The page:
I’m not talking about reminders for yourself of what you need to get done. I’m talking notes to other people. And I’m talking handwriting them.
It has become increasingly possible to write people notes via digital means. This isn’t entirely bad; it has made it possible for me to stay in touch with people all over the world I have met on various trips. I would be a hypocrite to say that’s a bad thing. Still, there’s something rather impersonal about it.
For our wedding and our baby, we have done registries on Amazon. Living across the country from our families means there’s not a whole lot of crossover between stores, and even if there was, Amazon makes it easy for people to be able to send things directly to us. Amazon gives you the option of sending a thank you note directly from the website. It would definitely make things easier. Then I wouldn’t have to keep track of addresses and lists of who gave what, etc. I just can’t bring myself to do it, though.
My husband is a techy guy. He loves computers and technology, and yet, he and I agree entirely that there’s nothing quite like getting a handwritten notes. Is it easier to keep digital notes without clutter, absolutely. Is it easier to find the notes that were most encouraging or otherwise meaningful if they are all on the computer, yep. But you know which notes we are most likely to keep? The handwritten ones.
What is it about handwritten notes that makes them more personal?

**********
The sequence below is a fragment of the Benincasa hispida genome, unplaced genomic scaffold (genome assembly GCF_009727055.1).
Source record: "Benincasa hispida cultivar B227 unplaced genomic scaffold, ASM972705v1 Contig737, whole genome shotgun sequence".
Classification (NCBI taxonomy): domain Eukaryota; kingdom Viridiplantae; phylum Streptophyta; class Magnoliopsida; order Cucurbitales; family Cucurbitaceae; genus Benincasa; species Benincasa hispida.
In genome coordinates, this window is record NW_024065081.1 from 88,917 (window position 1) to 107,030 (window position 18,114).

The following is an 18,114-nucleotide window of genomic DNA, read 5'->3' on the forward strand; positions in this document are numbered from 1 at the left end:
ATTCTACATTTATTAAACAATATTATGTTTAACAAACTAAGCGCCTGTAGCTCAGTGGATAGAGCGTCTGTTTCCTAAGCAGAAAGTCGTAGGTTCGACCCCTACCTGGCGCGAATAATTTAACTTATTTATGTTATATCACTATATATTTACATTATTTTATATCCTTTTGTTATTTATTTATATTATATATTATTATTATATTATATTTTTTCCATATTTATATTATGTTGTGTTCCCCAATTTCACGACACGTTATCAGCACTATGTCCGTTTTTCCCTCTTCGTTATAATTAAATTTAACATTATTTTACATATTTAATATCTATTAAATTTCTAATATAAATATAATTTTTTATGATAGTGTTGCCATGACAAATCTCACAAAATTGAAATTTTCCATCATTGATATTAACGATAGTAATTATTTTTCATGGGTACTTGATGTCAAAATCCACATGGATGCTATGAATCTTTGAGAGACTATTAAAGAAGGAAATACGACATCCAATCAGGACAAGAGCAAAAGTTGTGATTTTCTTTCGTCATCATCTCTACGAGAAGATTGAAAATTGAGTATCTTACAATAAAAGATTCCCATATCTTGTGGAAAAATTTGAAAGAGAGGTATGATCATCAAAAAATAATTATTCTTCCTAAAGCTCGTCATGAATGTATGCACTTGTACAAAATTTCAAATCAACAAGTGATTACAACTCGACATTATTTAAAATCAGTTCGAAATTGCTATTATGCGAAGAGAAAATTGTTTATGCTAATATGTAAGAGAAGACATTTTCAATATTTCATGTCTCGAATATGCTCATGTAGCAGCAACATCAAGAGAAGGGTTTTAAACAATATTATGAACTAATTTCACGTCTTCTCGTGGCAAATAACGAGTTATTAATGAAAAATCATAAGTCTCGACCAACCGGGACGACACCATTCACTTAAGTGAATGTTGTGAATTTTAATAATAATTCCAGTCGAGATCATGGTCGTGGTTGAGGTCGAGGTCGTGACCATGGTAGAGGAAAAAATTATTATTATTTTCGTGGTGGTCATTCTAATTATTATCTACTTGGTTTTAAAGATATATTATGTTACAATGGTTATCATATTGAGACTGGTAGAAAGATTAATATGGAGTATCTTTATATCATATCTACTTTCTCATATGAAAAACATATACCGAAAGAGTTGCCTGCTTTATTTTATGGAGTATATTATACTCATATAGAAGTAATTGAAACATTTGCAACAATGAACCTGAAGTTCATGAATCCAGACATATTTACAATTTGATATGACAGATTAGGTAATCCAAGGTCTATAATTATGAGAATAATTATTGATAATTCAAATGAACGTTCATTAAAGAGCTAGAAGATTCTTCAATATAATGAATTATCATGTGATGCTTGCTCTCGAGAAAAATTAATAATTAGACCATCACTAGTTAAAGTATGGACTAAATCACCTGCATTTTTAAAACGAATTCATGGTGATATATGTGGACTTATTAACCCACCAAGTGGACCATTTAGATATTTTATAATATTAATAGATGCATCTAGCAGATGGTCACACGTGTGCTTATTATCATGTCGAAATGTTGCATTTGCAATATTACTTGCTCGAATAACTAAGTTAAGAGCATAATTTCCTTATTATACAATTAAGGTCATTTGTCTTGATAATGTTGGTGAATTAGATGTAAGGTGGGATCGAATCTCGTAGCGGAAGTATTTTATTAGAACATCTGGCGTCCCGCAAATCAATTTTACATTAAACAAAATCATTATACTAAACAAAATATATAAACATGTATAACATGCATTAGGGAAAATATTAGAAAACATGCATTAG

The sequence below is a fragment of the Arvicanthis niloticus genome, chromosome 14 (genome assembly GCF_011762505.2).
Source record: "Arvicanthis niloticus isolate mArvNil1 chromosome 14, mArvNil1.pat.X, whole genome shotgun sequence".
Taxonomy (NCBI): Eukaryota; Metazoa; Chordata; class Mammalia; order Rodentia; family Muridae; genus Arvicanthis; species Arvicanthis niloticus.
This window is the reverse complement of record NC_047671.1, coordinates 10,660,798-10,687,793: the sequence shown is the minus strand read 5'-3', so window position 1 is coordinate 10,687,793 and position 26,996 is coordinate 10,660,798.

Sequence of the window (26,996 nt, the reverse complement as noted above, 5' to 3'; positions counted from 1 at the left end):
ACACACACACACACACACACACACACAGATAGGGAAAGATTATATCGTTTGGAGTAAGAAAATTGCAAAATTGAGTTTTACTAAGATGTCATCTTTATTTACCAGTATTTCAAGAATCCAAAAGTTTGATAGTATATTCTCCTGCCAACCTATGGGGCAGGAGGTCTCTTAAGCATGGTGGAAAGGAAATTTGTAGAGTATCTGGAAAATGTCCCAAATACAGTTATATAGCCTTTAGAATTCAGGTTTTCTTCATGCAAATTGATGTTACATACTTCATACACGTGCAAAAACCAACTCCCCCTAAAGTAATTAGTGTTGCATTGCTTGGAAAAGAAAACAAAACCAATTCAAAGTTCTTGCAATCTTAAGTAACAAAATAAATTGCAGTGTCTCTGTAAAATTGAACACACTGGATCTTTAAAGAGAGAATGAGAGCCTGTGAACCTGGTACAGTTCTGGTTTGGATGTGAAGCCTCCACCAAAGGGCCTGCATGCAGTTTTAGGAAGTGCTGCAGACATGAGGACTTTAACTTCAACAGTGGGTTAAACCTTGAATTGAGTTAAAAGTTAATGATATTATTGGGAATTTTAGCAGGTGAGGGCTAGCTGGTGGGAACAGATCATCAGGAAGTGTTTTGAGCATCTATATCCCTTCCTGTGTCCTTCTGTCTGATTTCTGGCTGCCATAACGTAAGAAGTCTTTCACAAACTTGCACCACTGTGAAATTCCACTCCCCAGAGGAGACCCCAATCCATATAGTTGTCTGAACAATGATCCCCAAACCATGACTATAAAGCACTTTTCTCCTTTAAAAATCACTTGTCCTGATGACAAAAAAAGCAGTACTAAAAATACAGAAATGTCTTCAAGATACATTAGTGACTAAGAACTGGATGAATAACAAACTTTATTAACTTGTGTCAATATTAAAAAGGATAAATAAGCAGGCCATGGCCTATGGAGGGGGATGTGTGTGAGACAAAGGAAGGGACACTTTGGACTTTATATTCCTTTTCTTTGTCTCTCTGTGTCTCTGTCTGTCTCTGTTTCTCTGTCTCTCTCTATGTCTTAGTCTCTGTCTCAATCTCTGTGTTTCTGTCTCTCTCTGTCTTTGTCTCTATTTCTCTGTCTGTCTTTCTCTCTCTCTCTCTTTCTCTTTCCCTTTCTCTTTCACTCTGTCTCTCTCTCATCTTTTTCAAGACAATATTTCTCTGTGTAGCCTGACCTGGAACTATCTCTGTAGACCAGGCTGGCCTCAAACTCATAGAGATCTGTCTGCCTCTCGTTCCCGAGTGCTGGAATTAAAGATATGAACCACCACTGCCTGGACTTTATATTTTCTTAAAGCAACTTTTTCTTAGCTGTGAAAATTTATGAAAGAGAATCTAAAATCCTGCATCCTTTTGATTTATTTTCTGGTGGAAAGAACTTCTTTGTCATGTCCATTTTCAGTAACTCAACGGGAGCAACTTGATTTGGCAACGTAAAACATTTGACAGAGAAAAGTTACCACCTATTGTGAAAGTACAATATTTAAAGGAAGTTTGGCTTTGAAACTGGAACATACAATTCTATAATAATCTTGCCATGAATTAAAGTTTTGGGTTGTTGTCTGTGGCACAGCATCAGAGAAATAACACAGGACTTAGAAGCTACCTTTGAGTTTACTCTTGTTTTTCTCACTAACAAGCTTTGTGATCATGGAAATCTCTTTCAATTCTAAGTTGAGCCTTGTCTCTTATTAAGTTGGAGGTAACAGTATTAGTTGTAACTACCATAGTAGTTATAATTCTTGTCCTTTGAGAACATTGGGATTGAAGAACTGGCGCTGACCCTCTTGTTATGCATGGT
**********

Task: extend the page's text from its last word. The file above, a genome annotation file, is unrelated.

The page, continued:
For one thing, while each person’s writing style is unique, each person’s handwriting is particularly unique. We may not be able to point out exactly what it is about a loved one’s handwriting that is special to them, but we know their writing. As soon as we see it, we realize who it’s from and there is a warmth of feeling in connecting to them through that. This may not seem all that big of a deal until we come across a handwritten note from someone who has died. The powerful connection of seeing their writing again can bring a flood of tears at missing them, but it also usually brings happy memories as well.
Also, handwritten notes take longer to compose and write. You only have so much space on a card so you have to carefully think through what to write. You can’t write as quickly as you can type so your brain has to slow down and let you work. Your words carry more meaning simply because you had to make them personal.
And let’s face it, we tend, even as adults, to get super excited about getting something in the mail or a little gift left for us. As adults, most of the mail we get is bills or junk. Getting something that is addressed to us in a hand we love is still as special as it was when we were kids. There have been a few times I have gotten something in the mail that I was excited about only to open it and find a typed letter. It’s just not the same.
Now to be fair, there are times where it is necessary for someone to type rather than write. Perhaps their hands shake uncontrollably and writing really just isn’t possible. They’ve recently gotten hurt so even typing is hard as they pick out one key at a time. They’re short on time but really have something important to share. Whatever the reason, there are times where it is a necessity. I’m not ragging on that. I get it. I’ve had to do it before too. I just want to point out that relying exclusively on digital media doesn’t bring the same personal touches that sitting down with pen and paper does.
Send someone a note. You never know just how special it will be to them. They may keep that note for a very long time because of how special it was to them. Just like a smile, a note can have far deeper impact than you will ever know.